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In deep water? Understanding the future climate risks to Pitcairn’s coral reefs

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Coral reefs, Henderson Island. Photo Luke Hosty, Protect Blue.

The UK overseas territory of the Pitcairn Islands is one of the most remote in the world. Spanning the four small islands of Pitcairn, Oeno, Henderson, and Ducie, they form part of a remote volcanic outcrop in the Southern Pacific Ocean. Pitcairn is the only inhabited island, with around 50 permanent residents. The Pitcairn Islands are also home to one of the largest marine protected areas in the world, where hidden under its clear waters, coral reefs are abundant.

The Convention on Biological Diversity Conference of the Parties 15 (CBD COP15) held in Montréal, Canada has once again highlighted the vital role that coral reefs play in the functioning of healthy marine ecosystems. As well as supporting a large proportion of all marine biodiversity, they directly provide vital services to over 500 million people through the provision of food, coastal protection, and livelihoods.

However, climate change is one of the greatest threats to coral reef ecosystems. With global temperatures likely to rise above 1.5 degrees, warming seas, increased sea level, ocean acidification, and increased damage due to storms are likely to lead to mass bleaching and mortality. The UN estimates that by the end of the century, bleaching will affect all of the world’s coral reefs with annual severe bleaching occurring by 2034.

Coral reefs, Henderson Island. Photo Luke Hosty, Protect Blue.

The Pitcairn Islands’ coral reefs are particularly unique and vulnerable to climate change. They grow in deeper, cooler waters compared to most other tropical coral reefs and because of their isolation from any other reefs in the tropical Indo-Pacific, they harbour endemic fish species, such as the Pitcairn sandlance (Ammodytoides leptus), Henderson triplefin (Enneapterygius ornatus) and a species of squirrelfish (Sargocentron megalops) found nowhere else in the world.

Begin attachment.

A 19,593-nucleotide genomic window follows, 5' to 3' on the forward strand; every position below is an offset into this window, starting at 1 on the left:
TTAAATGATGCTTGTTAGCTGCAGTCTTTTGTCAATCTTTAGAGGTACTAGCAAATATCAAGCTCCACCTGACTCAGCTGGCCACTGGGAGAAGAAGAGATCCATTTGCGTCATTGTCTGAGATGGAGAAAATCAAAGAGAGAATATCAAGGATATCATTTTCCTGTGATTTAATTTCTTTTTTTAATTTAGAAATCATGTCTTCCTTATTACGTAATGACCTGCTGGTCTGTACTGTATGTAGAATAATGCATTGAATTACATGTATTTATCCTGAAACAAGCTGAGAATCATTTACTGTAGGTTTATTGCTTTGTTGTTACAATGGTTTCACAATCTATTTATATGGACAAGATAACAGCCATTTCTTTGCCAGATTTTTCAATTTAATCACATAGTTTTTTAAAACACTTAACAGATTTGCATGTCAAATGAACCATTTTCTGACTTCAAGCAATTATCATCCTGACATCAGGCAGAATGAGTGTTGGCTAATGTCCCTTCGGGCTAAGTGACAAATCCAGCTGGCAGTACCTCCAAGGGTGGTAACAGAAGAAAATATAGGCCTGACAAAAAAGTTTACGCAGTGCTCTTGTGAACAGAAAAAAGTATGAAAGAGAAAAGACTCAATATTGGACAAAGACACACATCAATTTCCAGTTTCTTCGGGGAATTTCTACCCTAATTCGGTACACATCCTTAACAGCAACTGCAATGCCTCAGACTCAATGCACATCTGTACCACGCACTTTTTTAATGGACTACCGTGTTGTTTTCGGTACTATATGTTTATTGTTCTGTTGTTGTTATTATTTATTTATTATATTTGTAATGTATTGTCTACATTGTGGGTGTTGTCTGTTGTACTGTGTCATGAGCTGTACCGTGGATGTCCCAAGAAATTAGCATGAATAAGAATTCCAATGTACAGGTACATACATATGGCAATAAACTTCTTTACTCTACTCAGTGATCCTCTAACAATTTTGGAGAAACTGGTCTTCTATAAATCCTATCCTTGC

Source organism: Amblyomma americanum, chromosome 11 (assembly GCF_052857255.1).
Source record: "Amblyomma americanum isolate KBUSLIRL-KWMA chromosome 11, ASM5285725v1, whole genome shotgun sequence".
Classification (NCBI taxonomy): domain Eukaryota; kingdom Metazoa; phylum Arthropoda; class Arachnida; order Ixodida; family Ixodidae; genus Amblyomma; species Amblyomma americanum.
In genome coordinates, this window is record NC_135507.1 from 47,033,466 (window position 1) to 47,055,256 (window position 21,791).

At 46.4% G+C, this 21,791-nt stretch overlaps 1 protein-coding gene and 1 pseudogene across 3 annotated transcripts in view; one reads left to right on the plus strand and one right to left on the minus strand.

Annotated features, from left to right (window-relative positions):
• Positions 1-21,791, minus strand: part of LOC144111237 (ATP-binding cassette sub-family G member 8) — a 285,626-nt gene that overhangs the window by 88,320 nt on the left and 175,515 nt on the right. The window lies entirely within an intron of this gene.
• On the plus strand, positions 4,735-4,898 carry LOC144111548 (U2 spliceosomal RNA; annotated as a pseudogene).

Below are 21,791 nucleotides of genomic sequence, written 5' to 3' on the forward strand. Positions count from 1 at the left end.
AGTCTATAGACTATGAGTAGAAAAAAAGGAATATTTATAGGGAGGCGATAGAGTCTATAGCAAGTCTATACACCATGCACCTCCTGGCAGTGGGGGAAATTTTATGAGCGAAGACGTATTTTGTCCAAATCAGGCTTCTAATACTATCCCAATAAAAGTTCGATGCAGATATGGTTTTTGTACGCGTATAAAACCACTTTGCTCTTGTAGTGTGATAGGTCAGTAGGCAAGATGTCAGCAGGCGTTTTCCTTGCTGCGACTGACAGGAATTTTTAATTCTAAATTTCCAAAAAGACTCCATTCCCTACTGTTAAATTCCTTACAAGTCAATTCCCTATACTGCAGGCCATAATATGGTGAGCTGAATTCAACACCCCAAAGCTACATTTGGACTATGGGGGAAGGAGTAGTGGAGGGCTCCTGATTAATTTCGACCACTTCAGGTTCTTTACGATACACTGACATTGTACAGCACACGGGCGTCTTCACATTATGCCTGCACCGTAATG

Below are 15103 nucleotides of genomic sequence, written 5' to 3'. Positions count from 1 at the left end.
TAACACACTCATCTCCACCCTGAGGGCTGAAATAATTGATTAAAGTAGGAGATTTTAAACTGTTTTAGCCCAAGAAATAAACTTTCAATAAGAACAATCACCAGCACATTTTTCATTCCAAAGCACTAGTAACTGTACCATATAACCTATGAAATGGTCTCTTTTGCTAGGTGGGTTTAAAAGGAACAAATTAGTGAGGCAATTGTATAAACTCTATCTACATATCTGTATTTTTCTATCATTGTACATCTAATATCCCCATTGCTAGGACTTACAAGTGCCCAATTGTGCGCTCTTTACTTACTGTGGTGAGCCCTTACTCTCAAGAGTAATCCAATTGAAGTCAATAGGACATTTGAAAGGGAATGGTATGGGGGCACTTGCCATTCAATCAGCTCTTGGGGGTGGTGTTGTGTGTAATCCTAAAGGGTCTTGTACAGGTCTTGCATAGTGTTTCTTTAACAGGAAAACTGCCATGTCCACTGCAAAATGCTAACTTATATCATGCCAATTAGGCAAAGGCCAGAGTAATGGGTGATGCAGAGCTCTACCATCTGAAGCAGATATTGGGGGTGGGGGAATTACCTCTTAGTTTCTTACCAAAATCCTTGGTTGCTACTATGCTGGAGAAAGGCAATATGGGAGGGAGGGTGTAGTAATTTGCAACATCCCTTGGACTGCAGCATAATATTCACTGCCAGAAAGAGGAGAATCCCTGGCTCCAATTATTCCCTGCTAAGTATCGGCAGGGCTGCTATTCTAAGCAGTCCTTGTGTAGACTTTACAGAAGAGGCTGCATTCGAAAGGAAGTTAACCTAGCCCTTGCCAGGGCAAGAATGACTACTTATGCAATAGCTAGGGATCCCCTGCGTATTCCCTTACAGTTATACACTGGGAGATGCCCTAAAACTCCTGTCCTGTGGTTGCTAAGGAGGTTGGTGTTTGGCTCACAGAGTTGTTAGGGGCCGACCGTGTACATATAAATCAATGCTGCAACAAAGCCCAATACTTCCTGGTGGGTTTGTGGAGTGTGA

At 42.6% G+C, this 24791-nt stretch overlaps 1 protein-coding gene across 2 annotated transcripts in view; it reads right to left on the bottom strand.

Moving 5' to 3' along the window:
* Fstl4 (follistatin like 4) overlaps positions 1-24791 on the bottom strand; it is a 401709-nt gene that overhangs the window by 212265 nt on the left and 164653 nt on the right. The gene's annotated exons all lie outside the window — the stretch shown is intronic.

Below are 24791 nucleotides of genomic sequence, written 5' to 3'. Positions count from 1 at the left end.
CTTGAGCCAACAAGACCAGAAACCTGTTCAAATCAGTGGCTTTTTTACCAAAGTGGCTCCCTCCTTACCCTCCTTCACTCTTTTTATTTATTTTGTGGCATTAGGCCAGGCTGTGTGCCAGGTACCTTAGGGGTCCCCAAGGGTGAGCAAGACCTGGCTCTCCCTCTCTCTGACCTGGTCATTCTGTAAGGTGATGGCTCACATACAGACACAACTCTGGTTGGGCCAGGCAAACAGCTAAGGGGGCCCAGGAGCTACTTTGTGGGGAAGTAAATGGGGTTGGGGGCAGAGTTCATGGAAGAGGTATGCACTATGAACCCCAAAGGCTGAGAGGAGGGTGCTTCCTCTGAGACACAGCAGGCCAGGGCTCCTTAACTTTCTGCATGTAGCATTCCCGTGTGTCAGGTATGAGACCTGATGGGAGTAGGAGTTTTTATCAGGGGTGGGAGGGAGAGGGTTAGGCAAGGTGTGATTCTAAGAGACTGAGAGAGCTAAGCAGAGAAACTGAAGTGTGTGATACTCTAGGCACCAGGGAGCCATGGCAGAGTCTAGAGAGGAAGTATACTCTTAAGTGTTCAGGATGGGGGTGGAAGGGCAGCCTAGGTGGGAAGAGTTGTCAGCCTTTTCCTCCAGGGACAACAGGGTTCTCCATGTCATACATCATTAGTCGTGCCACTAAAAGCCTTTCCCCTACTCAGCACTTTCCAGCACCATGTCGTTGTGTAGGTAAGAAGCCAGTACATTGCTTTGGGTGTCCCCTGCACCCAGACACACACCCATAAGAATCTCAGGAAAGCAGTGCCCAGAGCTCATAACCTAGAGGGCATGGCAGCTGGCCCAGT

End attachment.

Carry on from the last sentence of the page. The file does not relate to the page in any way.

“It is due to their remoteness”, explained Blue Belt Programme scientist Susana Lincoln from Cefas, “that very little is known about these waters and therefore their future and how climate change will affect them remains uncertain."

Exploring Pitcairn Islands’ coral reefs

In 2020, marine scientists from around the world teamed up to assess the risk of climate change to the coral reefs of the Pitcairn Islands. Over the next 24 months, the team conducted an expansive review of information and data collected from around 400 scientific reports and articles from expeditions and studies of the islands and the surrounding region of the Southern Pacific Ocean.

The scientific team included 15 marine biologists and ecologists, coral experts and climate change as well as fisheries scientists from Cefas, the University of York, the Marine Management Organisation and the University of Warwick in the UK; the University of British Columbia in Canada and the Stanford Center for Ocean Solutions in the USA; and the Commonwealth Scientific and Industrial Research Organisation and the University of Tasmania in Australia.

“This work represents the outcome of a remarkable international and interdisciplinary collaboration. The outputs provide a valuable overview of the state of knowledge for the Pitcairn Islands, which can meaningfully inform policy and decision making for the management and protection of the islands’ unique coral reef system in the face of climate change.” said Colette Wabnitz, lead scientist at Stanford’s Center for Ocean Solutions and the Institute for the Oceans and Fisheries at the University of British Columbia.

     Coral reefs, Henderson Island. Photo Luke Hosty, Protect Blue.

Exploring Pitcairn Islands’ coral reefs